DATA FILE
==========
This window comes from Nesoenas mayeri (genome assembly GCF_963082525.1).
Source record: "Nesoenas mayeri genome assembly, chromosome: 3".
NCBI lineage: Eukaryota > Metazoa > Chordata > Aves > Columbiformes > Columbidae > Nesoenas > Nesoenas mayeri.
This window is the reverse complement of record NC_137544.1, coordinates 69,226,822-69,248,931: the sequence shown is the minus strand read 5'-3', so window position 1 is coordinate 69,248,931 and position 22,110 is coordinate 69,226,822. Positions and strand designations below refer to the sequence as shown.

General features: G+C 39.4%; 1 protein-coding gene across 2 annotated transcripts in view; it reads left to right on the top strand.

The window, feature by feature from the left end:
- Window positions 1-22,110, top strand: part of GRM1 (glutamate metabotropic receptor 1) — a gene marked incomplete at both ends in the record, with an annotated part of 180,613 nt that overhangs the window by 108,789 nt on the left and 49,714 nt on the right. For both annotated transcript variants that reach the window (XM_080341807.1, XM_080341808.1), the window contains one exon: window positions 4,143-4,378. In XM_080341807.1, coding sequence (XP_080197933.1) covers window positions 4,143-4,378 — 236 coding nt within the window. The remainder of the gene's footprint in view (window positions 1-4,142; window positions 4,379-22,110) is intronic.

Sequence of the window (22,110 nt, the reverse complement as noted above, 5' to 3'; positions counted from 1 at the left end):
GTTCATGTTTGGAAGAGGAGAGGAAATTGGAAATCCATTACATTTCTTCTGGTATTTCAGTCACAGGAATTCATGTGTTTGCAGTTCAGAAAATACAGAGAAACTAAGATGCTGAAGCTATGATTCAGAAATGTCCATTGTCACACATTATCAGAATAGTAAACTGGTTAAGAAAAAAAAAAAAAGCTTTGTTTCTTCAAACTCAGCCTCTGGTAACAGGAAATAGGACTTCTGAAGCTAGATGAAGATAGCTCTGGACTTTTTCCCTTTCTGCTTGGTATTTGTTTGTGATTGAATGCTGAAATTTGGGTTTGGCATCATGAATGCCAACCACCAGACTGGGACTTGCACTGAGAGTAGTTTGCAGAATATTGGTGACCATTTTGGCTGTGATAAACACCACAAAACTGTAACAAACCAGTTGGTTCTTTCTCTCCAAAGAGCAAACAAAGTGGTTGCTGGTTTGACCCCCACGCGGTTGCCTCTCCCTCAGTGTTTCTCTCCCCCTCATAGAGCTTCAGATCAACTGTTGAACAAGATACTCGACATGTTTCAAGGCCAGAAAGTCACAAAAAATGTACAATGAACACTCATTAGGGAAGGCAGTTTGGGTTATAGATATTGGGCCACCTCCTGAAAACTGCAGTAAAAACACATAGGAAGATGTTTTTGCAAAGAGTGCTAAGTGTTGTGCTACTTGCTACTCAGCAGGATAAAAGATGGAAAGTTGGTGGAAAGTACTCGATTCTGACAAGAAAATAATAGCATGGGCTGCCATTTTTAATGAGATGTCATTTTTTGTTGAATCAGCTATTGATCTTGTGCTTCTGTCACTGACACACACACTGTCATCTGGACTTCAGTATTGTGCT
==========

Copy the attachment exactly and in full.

This window comes from Nesoenas mayeri (genome assembly GCF_963082525.1).
Source record: "Nesoenas mayeri genome assembly, chromosome: 3".
NCBI lineage: Eukaryota > Metazoa > Chordata > Aves > Columbiformes > Columbidae > Nesoenas > Nesoenas mayeri.
This window is the reverse complement of record NC_137544.1, coordinates 69,226,822-69,248,931: the sequence shown is the minus strand read 5'-3', so window position 1 is coordinate 69,248,931 and position 22,110 is coordinate 69,226,822. Positions and strand designations below refer to the sequence as shown.

General features: G+C 39.4%; 1 protein-coding gene across 2 annotated transcripts in view; it reads left to right on the top strand.

The window, feature by feature from the left end:
- Window positions 1-22,110, top strand: part of GRM1 (glutamate metabotropic receptor 1) — a gene marked incomplete at both ends in the record, with an annotated part of 180,613 nt that overhangs the window by 108,789 nt on the left and 49,714 nt on the right. For both annotated transcript variants that reach the window (XM_080341807.1, XM_080341808.1), the window contains one exon: window positions 4,143-4,378. In XM_080341807.1, coding sequence (XP_080197933.1) covers window positions 4,143-4,378 — 236 coding nt within the window. The remainder of the gene's footprint in view (window positions 1-4,142; window positions 4,379-22,110) is intronic.

Sequence of the window (22,110 nt, the reverse complement as noted above, 5' to 3'; positions counted from 1 at the left end):
GTTCATGTTTGGAAGAGGAGAGGAAATTGGAAATCCATTACATTTCTTCTGGTATTTCAGTCACAGGAATTCATGTGTTTGCAGTTCAGAAAATACAGAGAAACTAAGATGCTGAAGCTATGATTCAGAAATGTCCATTGTCACACATTATCAGAATAGTAAACTGGTTAAGAAAAAAAAAAAAAGCTTTGTTTCTTCAAACTCAGCCTCTGGTAACAGGAAATAGGACTTCTGAAGCTAGATGAAGATAGCTCTGGACTTTTTCCCTTTCTGCTTGGTATTTGTTTGTGATTGAATGCTGAAATTTGGGTTTGGCATCATGAATGCCAACCACCAGACTGGGACTTGCACTGAGAGTAGTTTGCAGAATATTGGTGACCATTTTGGCTGTGATAAACACCACAAAACTGTAACAAACCAGTTGGTTCTTTCTCTCCAAAGAGCAAACAAAGTGGTTGCTGGTTTGACCCCCACGCGGTTGCCTCTCCCTCAGTGTTTCTCTCCCCCTCATAGAGCTTCAGATCAACTGTTGAACAAGATACTCGACATGTTTCAAGGCCAGAAAGTCACAAAAAATGTACAATGAACACTCATTAGGGAAGGCAGTTTGGGTTATAGATATTGGGCCACCTCCTGAAAACTGCAGTAAAAACACATAGGAAGATGTTTTTGCAAAGAGTGCTAAGTGTTGTGCTACTTGCTACTCAGCAGGATAAAAGATGGAAAGTTGGTGGAAAGTACTCGATTCTGACAAGAAAATAATAGCATGGGCTGCCATTTTTAATGAGATGTCATTTTTTGTTGAATCAGCTATTGATCTTGTGCTTCTGTCACTGACACACACACTGTCATCTGGACTTCAGTATTGTGCT